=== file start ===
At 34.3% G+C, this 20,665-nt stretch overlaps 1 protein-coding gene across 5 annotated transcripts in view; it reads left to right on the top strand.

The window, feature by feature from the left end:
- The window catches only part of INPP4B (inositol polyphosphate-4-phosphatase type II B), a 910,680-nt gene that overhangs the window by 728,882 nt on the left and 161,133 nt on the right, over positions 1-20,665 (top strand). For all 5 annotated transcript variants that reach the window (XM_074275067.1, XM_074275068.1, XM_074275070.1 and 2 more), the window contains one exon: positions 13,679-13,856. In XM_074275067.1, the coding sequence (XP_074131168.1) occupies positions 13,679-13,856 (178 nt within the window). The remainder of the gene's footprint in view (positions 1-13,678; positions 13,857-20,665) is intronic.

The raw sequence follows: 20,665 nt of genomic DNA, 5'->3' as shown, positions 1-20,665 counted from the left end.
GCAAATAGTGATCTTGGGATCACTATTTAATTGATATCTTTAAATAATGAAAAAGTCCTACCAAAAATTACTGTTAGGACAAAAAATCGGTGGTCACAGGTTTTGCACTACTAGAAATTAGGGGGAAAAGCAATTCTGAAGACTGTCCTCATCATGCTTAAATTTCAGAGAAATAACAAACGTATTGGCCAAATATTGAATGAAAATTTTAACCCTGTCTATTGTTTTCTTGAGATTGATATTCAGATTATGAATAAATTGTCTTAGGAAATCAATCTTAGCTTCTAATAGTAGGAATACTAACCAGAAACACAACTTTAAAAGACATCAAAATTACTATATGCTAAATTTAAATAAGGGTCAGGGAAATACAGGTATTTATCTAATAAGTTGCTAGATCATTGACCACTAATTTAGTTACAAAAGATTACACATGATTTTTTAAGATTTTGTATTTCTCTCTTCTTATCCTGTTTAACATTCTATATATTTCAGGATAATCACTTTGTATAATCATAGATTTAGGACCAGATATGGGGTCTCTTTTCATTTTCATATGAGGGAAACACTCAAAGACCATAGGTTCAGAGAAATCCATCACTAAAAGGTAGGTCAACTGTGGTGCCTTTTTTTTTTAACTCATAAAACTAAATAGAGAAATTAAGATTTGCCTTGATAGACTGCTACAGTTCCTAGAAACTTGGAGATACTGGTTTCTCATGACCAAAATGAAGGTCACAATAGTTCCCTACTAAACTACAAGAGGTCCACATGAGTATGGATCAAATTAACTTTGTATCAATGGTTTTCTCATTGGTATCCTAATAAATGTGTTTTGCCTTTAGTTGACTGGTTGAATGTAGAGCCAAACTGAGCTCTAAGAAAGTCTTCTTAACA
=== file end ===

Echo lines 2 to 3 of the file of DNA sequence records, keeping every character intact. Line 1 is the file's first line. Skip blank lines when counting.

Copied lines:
The window, feature by feature from the left end:
- The window catches only part of INPP4B (inositol polyphosphate-4-phosphatase type II B), a 910,680-nt gene that overhangs the window by 728,882 nt on the left and 161,133 nt on the right, over positions 1-20,665 (top strand). For all 5 annotated transcript variants that reach the window (XM_074275067.1, XM_074275068.1, XM_074275070.1 and 2 more), the window contains one exon: positions 13,679-13,856. In XM_074275067.1, the coding sequence (XP_074131168.1) occupies positions 13,679-13,856 (178 nt within the window). The remainder of the gene's footprint in view (positions 1-13,678; positions 13,857-20,665) is intronic.